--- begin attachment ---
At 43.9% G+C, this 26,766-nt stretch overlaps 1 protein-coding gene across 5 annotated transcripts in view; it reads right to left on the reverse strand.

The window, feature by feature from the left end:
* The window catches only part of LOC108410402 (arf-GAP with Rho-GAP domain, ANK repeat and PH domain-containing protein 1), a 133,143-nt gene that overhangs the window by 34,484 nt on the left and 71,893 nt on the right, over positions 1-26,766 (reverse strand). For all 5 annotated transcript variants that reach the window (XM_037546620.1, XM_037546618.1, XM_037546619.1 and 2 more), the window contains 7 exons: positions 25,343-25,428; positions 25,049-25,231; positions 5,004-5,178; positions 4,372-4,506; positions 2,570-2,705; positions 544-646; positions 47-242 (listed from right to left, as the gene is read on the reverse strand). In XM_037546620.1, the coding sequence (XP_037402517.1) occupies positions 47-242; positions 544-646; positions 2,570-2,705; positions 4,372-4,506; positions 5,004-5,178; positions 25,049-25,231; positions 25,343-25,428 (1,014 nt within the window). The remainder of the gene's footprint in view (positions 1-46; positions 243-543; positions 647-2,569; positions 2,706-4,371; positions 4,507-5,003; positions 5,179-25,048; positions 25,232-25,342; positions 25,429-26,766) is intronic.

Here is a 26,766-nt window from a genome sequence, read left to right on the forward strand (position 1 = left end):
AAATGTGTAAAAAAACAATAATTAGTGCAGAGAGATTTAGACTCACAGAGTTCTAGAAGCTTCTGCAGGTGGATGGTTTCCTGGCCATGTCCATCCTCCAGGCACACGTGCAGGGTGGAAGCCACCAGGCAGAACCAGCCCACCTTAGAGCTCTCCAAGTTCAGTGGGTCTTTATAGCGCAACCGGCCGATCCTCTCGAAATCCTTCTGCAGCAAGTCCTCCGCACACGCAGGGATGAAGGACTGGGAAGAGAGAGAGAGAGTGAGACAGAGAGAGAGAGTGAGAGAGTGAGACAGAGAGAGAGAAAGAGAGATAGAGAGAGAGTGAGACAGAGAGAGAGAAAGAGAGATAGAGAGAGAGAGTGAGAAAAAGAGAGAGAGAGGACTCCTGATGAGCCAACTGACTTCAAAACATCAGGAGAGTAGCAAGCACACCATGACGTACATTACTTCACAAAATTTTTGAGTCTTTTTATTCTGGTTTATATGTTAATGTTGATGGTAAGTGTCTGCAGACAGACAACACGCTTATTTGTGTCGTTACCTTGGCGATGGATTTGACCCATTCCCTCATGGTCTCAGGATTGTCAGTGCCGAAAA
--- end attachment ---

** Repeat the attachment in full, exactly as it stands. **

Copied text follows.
At 43.9% G+C, this 26,766-nt stretch overlaps 1 protein-coding gene across 5 annotated transcripts in view; it reads right to left on the reverse strand.

The window, feature by feature from the left end:
* The window catches only part of LOC108410402 (arf-GAP with Rho-GAP domain, ANK repeat and PH domain-containing protein 1), a 133,143-nt gene that overhangs the window by 34,484 nt on the left and 71,893 nt on the right, over positions 1-26,766 (reverse strand). For all 5 annotated transcript variants that reach the window (XM_037546620.1, XM_037546618.1, XM_037546619.1 and 2 more), the window contains 7 exons: positions 25,343-25,428; positions 25,049-25,231; positions 5,004-5,178; positions 4,372-4,506; positions 2,570-2,705; positions 544-646; positions 47-242 (listed from right to left, as the gene is read on the reverse strand). In XM_037546620.1, the coding sequence (XP_037402517.1) occupies positions 47-242; positions 544-646; positions 2,570-2,705; positions 4,372-4,506; positions 5,004-5,178; positions 25,049-25,231; positions 25,343-25,428 (1,014 nt within the window). The remainder of the gene's footprint in view (positions 1-46; positions 243-543; positions 647-2,569; positions 2,706-4,371; positions 4,507-5,003; positions 5,179-25,048; positions 25,232-25,342; positions 25,429-26,766) is intronic.

Here is a 26,766-nt window from a genome sequence, read left to right on the forward strand (position 1 = left end):
AAATGTGTAAAAAAACAATAATTAGTGCAGAGAGATTTAGACTCACAGAGTTCTAGAAGCTTCTGCAGGTGGATGGTTTCCTGGCCATGTCCATCCTCCAGGCACACGTGCAGGGTGGAAGCCACCAGGCAGAACCAGCCCACCTTAGAGCTCTCCAAGTTCAGTGGGTCTTTATAGCGCAACCGGCCGATCCTCTCGAAATCCTTCTGCAGCAAGTCCTCCGCACACGCAGGGATGAAGGACTGGGAAGAGAGAGAGAGAGTGAGACAGAGAGAGAGAGTGAGAGAGTGAGACAGAGAGAGAGAAAGAGAGATAGAGAGAGAGTGAGACAGAGAGAGAGAAAGAGAGATAGAGAGAGAGAGTGAGAAAAAGAGAGAGAGAGGACTCCTGATGAGCCAACTGACTTCAAAACATCAGGAGAGTAGCAAGCACACCATGACGTACATTACTTCACAAAATTTTTGAGTCTTTTTATTCTGGTTTATATGTTAATGTTGATGGTAAGTGTCTGCAGACAGACAACACGCTTATTTGTGTCGTTACCTTGGCGATGGATTTGACCCATTCCCTCATGGTCTCAGGATTGTCAGTGCCGAAAA